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Reid seeks end to filibuster on U.S. judges

Washington

Reid seeks end to filibuster on U.S. judges

Raising the partisan temperature in the Senate, Majority Leader Harry Reid, D-Nev., on Monday used a parliamentary tactic designed to end a Republican filibuster against 17 of President Barack Obama's judicial nominees. Reid, whose move infuriated Republicans, has been complaining for months about the slow pace of confirmations of the president's picks for the federal bench. He filed a petition for cloture, which would limit debate and force a vote on the nominees. He would need a super majority of 60 votes in the 100-member Senate, and Democrats only have 51, plus two independents who caucus with the party. The procedure would require 17 separate votes — one for each judge — to limit debate and force an up-or-down vote. The votes are likely by Wednesday.

Boston

Bulger companion set to plead guilty

Catherine Greig, the companion of reputed Boston mobster James "Whitey" Bulger, is expected to plead guilty to charges that she helped him evade capture for 16 years, say relatives of his alleged murder victims who were briefed on the matter. The relatives met with U.S. Attorney Carmen Ortiz on Monday. Afterward, they said Greig, 60, will plead guilty Wednesday to conspiracy to harbor a fugitive, as well as one charge of credit-card fraud and another of identity fraud. The relatives also said they were told she will not be forced to testify against Bulger.

COLLEGE PARK, Md.

Police say student threatened to kill

A University of Maryland honor student who warned on websites he was going to "kill enough people to make it to national news" was arrested after several people reported the online messages to police, helping to thwart a threatened campus rampage, authorities said. Police set up surveillance on Alexander Song, 19, and arrested him on campus.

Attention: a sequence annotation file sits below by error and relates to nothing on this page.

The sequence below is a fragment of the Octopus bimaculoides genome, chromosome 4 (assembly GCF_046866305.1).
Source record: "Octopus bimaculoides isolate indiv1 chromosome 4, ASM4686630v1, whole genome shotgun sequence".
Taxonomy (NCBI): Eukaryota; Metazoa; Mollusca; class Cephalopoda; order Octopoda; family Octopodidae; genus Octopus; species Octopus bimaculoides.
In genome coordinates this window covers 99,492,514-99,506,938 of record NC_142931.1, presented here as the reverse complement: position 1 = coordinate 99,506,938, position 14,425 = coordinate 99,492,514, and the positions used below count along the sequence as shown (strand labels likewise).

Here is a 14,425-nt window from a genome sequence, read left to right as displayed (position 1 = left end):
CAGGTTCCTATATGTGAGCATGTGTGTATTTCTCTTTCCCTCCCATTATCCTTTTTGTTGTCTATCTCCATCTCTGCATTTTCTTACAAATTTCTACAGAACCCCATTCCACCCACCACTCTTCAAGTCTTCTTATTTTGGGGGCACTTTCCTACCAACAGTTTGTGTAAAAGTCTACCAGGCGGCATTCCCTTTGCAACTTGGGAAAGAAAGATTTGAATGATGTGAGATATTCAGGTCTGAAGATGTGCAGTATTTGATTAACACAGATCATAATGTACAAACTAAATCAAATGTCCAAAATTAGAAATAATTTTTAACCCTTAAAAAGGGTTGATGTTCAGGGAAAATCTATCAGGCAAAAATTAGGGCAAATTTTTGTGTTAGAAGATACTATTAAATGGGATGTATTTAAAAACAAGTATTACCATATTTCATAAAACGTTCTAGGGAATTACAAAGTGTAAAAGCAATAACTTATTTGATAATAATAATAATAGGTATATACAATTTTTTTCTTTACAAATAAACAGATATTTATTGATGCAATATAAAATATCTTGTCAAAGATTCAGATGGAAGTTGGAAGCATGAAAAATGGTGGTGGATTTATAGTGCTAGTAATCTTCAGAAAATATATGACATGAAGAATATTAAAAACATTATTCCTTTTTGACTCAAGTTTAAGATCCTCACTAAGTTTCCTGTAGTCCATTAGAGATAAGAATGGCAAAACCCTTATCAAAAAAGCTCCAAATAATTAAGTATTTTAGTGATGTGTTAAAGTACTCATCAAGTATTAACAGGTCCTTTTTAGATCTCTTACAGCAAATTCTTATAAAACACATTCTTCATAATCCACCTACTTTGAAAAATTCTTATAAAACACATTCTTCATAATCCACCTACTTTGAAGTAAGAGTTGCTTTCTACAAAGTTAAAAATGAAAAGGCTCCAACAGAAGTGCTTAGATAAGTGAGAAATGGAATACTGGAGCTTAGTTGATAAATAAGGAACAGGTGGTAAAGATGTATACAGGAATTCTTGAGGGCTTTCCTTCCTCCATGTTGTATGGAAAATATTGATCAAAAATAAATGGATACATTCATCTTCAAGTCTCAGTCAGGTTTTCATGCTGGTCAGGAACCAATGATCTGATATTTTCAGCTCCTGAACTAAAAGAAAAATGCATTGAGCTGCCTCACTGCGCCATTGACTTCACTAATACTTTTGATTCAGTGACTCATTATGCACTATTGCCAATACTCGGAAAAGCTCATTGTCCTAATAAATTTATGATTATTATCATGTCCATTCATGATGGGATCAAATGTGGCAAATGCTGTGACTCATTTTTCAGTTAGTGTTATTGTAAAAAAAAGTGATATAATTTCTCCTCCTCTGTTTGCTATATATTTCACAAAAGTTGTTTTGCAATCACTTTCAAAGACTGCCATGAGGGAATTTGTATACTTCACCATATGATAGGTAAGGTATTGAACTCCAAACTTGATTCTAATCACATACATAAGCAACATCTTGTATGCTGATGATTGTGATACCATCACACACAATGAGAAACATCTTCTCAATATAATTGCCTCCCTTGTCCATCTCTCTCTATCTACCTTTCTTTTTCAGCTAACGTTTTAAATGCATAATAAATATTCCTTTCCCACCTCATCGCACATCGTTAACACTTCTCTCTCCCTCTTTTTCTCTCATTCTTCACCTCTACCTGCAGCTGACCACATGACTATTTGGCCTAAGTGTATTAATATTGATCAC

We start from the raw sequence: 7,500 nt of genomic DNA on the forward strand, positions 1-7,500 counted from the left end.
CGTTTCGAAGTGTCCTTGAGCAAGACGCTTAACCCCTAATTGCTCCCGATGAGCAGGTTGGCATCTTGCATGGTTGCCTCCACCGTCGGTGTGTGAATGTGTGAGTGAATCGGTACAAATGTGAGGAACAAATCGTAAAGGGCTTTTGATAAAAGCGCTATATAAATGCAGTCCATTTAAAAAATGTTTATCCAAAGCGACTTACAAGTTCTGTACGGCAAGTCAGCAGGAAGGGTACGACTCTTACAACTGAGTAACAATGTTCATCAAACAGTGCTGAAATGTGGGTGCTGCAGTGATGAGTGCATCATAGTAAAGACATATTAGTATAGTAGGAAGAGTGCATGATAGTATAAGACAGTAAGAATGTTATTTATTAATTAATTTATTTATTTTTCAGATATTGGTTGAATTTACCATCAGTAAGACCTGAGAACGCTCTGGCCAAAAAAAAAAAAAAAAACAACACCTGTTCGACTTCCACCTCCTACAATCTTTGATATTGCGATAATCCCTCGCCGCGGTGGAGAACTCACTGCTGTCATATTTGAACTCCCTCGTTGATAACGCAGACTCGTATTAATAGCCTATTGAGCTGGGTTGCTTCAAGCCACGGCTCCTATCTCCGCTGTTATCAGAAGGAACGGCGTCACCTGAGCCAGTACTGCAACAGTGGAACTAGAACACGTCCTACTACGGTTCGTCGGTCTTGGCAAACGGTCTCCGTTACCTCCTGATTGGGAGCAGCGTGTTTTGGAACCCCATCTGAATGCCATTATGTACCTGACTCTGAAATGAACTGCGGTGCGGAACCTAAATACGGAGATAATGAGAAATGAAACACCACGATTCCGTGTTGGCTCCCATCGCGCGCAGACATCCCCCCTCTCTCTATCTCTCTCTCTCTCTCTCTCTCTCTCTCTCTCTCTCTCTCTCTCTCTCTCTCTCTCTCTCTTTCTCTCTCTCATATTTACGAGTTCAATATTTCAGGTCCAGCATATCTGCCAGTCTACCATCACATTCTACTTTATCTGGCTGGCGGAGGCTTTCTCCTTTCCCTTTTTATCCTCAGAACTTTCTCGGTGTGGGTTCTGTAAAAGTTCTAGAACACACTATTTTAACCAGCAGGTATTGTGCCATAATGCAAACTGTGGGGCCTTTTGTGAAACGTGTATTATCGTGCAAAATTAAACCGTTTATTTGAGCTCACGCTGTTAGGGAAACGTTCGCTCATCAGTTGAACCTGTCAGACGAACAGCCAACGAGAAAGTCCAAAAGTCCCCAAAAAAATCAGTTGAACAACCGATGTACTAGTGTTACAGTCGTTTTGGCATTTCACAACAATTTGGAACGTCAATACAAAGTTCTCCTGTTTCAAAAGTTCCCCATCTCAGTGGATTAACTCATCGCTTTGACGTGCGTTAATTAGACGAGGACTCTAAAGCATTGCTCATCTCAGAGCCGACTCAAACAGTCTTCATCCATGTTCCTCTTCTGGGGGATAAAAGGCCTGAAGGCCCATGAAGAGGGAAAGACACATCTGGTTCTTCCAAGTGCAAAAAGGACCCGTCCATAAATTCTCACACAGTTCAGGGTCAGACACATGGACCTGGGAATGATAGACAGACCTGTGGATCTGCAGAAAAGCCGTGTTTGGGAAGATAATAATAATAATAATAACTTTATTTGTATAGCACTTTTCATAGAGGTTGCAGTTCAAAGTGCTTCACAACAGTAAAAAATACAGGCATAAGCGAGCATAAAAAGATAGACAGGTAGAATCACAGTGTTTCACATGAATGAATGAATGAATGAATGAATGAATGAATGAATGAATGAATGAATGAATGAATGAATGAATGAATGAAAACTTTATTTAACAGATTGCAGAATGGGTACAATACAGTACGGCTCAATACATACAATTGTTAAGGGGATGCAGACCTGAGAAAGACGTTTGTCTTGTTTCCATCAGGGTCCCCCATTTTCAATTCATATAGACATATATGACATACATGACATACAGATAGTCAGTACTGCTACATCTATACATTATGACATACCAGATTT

IRAQ

14 killed in attacks, holdup of stores

Insurgents struck security forces, a government office and jewelry stores in Iraq on Monday, killing 14 people, security officials said. There was no claim of responsibility for Monday's strikes, and numerous armed groups in Iraq have mixed attacks on political targets with money-making criminal operations. But al-Qaida in Iraq has been believed to fund itself in part with cash and gold stolen from jewelry stores.

ChiNa

Tibetan monk sets self on fire

A Tibetan monk set himself on fire in protest on the 53rd anniversary of the failed uprising against Chinese rule, an overseas activist group said today. The London-based Free Tibet group said 18-year-old Gepey self-immolated on Saturday in Aba, a town that is under heavy security lockdown in western Sichuan province. March 10 marked the start of the failed revolt that caused the Dalai Lama to flee the Himalayan region in 1959.

Elsewhere

Canada: Former Vice President Dick Cheney canceled a speaking appearance in April in Toronto because of security concerns sparked by demonstrations during a visit to Vancouver last fall, a sponsor said Monday.

China: A section of an unopened high-speed railway collapsed last week in central China's Hubei province after heavy rains, officials said Monday, renewing safety concerns prompted by a fatal crash last year.

Times wires

Reid seeks end to filibuster on U.S. judges

03/12/12 [Last modified: Monday, March 12, 2012 11:33pm]
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    Blogs

    Country music has a dude problem.

    I’m not talking about the proliferation of mindless bro country over the past half-decade, nor am I referring to the fact that most of Nashville’s best music these days comes not from said bros, from female singers and songwriters.

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    The Heater

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    Roads

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